Myrtle The Great Gatsby Analysis

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Every individual runs towards a dream, towards a goal, a chance to achieve true happiness. A happiness which is subjective, based on who they are, their values and background. In The Great Gatsby, Fitzgerald reflects how the desperation for wanting a better life, in the form of the pursual of materialism as dictated by the societal constraints, ultimately imprisons the individual and strips them of the qualities that could allow them to attain the happiness that they inherently search for. This is seen in Myrtle, who in order to pursue her dreams of riches, she ultimately brings about her demise by conforming to the societal pressures imposed on a woman.
Myrtle was an ambitious woman, who had grown up in the slums and had made up her mind,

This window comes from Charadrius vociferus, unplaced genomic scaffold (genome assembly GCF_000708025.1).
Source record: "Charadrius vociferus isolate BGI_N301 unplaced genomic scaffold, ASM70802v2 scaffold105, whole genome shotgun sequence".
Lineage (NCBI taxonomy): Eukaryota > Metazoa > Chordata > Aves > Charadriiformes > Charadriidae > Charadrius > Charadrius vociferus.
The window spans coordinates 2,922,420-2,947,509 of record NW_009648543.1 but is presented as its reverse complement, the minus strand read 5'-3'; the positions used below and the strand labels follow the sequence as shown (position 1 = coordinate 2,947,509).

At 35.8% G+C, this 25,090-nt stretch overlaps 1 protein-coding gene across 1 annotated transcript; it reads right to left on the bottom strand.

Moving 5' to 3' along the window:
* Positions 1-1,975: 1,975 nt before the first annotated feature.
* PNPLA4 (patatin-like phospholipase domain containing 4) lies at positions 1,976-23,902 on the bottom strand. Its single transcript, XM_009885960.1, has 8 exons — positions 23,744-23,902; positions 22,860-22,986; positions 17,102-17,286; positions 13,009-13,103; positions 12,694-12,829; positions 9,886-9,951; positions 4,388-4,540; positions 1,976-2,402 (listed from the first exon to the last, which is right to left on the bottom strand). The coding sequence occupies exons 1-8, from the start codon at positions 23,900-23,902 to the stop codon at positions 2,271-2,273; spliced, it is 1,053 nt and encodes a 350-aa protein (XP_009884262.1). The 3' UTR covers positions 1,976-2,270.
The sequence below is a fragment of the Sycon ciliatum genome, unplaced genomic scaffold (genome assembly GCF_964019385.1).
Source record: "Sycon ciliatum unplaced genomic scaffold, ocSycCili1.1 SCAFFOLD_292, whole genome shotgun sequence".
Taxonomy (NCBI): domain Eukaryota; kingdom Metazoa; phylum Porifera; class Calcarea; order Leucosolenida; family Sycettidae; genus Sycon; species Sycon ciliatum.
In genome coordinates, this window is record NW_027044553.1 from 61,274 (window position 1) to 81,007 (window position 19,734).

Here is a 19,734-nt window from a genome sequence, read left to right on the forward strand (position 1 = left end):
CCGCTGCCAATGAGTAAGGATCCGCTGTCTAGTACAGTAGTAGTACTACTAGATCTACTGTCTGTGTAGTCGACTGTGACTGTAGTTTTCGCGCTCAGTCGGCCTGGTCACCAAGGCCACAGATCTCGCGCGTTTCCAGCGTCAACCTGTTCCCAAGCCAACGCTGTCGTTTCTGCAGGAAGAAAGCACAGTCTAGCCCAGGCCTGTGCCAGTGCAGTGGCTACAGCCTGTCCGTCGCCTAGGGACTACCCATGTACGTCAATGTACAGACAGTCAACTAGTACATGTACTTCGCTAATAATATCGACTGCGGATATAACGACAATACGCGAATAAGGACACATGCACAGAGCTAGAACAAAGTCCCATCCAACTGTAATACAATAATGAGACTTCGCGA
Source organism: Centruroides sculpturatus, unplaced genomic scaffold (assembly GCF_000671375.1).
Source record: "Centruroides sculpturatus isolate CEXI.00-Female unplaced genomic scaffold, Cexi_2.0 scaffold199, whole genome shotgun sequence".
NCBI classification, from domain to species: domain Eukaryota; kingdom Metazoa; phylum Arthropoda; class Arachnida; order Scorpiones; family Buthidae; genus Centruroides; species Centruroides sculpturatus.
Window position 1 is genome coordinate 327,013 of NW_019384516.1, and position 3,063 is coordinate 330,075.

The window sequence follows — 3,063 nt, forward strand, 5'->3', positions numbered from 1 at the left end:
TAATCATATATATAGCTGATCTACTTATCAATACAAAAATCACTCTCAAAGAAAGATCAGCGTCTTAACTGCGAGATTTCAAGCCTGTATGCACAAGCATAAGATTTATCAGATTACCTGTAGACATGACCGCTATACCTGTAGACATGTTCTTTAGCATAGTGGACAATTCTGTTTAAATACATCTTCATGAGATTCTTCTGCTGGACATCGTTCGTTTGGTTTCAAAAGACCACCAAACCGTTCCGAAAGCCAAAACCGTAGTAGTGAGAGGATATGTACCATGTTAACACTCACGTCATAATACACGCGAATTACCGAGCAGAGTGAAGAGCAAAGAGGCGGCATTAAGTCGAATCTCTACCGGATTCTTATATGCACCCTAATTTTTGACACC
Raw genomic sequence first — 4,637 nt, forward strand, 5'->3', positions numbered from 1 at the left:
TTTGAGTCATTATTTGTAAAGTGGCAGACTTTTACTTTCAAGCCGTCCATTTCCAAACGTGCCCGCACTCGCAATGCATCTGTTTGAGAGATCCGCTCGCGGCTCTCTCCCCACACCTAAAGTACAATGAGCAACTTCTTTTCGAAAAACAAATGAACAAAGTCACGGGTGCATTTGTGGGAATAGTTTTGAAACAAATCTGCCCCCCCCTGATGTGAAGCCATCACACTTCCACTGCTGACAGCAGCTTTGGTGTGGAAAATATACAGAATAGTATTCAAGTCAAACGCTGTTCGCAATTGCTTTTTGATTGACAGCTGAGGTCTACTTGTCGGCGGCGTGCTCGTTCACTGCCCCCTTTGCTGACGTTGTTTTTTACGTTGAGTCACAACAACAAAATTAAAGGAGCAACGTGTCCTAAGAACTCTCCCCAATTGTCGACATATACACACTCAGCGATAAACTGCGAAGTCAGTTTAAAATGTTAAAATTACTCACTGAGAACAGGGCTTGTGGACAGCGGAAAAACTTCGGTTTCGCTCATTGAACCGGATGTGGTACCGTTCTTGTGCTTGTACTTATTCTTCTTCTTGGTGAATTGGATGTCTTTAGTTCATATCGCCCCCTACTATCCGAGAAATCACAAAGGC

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Myrtle had given up on the idea of hard work and as a result, given up on Wilson. Afterwards, instead of going on her own, Myrtle, still dominated by the woman stereotype, had chosen to engage in an affair to attain her goal with another man, Tom. She had fallen into the same pithole as before, but Myrtle believed this time would be different as Tom was everything that Wilson could not be. His was . . . . . . . . He was an embodiment of Myrtle’s dream. . . . . . . . Myrtle often disengaged her social status away from the rest of the poor. She felt that she should have been Daisy, giving her unrealistic expectations and a sense that she was better and worth more, and a status of not being of the lower class. Myrtle had expected Tom to choose her over Daisy, and couldn't understand why Tom didn’t and he even went as far as to strike her when she wouldn’t stop saying Daisy’s name, as according to Tom, she wasn’t worthy enough. However, even though it was self-evident that Tom did not care about her in any way except as a meaningless distraction to make himself feel more dominate, Myrtle still kept returning to him and threw away any possible notion of self-respect and self-worth by doing so. Myrtle never lost hope that the impossibility would occur. She chose to believe in a ideal future that was so blatantly out of her reach, and refused to accept her defeat and pursue wealth . . . . . . . By doing so, Myrtle had become disillusioned with her current life, and become insecure and . . . . . .

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